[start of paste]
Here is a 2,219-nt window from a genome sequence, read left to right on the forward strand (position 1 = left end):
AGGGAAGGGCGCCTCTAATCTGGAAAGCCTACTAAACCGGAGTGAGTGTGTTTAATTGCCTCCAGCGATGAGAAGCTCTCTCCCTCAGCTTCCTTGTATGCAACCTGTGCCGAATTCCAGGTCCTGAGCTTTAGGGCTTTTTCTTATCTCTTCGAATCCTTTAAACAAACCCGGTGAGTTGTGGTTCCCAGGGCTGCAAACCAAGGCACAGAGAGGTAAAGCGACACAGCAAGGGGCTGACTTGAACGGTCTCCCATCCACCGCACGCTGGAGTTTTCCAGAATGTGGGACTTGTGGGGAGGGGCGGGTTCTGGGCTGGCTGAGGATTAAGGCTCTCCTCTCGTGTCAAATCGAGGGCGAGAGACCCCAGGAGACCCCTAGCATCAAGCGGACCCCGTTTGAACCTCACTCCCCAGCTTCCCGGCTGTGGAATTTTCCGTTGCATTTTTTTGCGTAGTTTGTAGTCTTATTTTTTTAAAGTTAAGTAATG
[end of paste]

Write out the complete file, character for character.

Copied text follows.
Here is a 2,219-nt window from a genome sequence, read left to right on the forward strand (position 1 = left end):
AGGGAAGGGCGCCTCTAATCTGGAAAGCCTACTAAACCGGAGTGAGTGTGTTTAATTGCCTCCAGCGATGAGAAGCTCTCTCCCTCAGCTTCCTTGTATGCAACCTGTGCCGAATTCCAGGTCCTGAGCTTTAGGGCTTTTTCTTATCTCTTCGAATCCTTTAAACAAACCCGGTGAGTTGTGGTTCCCAGGGCTGCAAACCAAGGCACAGAGAGGTAAAGCGACACAGCAAGGGGCTGACTTGAACGGTCTCCCATCCACCGCACGCTGGAGTTTTCCAGAATGTGGGACTTGTGGGGAGGGGCGGGTTCTGGGCTGGCTGAGGATTAAGGCTCTCCTCTCGTGTCAAATCGAGGGCGAGAGACCCCAGGAGACCCCTAGCATCAAGCGGACCCCGTTTGAACCTCACTCCCCAGCTTCCCGGCTGTGGAATTTTCCGTTGCATTTTTTTGCGTAGTTTGTAGTCTTATTTTTTTAAAGTTAAGTAATG